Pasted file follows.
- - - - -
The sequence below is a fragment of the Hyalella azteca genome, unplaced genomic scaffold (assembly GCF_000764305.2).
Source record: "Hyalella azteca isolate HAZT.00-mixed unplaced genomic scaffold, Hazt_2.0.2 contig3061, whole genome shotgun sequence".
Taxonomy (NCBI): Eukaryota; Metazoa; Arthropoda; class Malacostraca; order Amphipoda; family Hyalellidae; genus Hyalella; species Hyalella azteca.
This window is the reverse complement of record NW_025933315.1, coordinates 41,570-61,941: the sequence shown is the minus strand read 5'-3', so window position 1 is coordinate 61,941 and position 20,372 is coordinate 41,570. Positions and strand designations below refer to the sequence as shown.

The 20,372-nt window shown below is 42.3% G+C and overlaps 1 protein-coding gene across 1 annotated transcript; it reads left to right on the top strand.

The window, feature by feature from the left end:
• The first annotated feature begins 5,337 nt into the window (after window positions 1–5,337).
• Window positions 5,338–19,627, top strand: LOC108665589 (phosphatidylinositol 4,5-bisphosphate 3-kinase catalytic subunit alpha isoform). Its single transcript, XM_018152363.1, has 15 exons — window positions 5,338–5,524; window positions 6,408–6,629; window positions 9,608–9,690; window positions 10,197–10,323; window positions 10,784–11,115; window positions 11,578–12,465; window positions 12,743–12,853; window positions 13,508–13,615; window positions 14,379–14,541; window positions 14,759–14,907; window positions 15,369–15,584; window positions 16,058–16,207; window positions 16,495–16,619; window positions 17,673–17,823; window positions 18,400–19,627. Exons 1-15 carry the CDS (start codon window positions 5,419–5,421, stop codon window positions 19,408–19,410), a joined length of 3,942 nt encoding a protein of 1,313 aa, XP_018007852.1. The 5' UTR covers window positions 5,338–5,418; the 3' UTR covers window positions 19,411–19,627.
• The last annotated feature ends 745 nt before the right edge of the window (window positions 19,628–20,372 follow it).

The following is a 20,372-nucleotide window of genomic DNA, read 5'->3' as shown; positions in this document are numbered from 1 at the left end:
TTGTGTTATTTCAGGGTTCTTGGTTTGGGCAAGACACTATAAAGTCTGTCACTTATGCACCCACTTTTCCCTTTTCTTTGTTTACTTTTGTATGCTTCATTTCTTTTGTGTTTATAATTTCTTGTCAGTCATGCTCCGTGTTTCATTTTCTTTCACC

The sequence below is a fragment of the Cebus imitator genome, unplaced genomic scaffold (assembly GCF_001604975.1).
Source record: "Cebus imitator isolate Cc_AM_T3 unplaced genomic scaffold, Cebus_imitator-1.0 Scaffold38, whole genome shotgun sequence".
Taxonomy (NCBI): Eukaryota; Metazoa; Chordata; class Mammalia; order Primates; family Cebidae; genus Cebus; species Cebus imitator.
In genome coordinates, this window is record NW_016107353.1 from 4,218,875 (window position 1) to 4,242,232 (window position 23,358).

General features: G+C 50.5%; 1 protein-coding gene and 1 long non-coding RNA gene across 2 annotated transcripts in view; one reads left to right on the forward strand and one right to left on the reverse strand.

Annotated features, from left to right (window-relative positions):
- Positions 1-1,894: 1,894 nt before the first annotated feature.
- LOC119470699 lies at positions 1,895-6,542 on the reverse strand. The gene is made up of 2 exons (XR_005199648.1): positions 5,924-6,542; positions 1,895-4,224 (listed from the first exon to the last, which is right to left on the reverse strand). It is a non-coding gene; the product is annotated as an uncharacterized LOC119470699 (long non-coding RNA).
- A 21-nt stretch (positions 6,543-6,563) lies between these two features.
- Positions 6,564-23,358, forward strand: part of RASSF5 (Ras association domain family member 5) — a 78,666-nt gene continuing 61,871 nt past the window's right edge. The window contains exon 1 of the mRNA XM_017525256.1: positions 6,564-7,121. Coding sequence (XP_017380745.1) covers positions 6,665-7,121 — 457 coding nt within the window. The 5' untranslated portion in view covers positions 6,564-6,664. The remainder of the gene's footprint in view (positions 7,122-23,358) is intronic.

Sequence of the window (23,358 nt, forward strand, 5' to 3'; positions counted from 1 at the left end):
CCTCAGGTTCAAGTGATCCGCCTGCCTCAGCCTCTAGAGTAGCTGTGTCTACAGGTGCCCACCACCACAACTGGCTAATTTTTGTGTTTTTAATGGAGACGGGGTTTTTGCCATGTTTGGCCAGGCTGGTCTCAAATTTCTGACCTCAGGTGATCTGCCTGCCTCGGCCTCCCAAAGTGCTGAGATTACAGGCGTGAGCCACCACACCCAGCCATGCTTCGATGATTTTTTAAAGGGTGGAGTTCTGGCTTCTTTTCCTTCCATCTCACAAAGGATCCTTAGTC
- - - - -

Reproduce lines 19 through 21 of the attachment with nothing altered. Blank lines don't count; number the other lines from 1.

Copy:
- LOC119470699 lies at positions 1,895-6,542 on the reverse strand. The gene is made up of 2 exons (XR_005199648.1): positions 5,924-6,542; positions 1,895-4,224 (listed from the first exon to the last, which is right to left on the reverse strand). It is a non-coding gene; the product is annotated as an uncharacterized LOC119470699 (long non-coding RNA).
- A 21-nt stretch (positions 6,543-6,563) lies between these two features.
- Positions 6,564-23,358, forward strand: part of RASSF5 (Ras association domain family member 5) — a 78,666-nt gene continuing 61,871 nt past the window's right edge. The window contains exon 1 of the mRNA XM_017525256.1: positions 6,564-7,121. Coding sequence (XP_017380745.1) covers positions 6,665-7,121 — 457 coding nt within the window. The 5' untranslated portion in view covers positions 6,564-6,664. The remainder of the gene's footprint in view (positions 7,122-23,358) is intronic.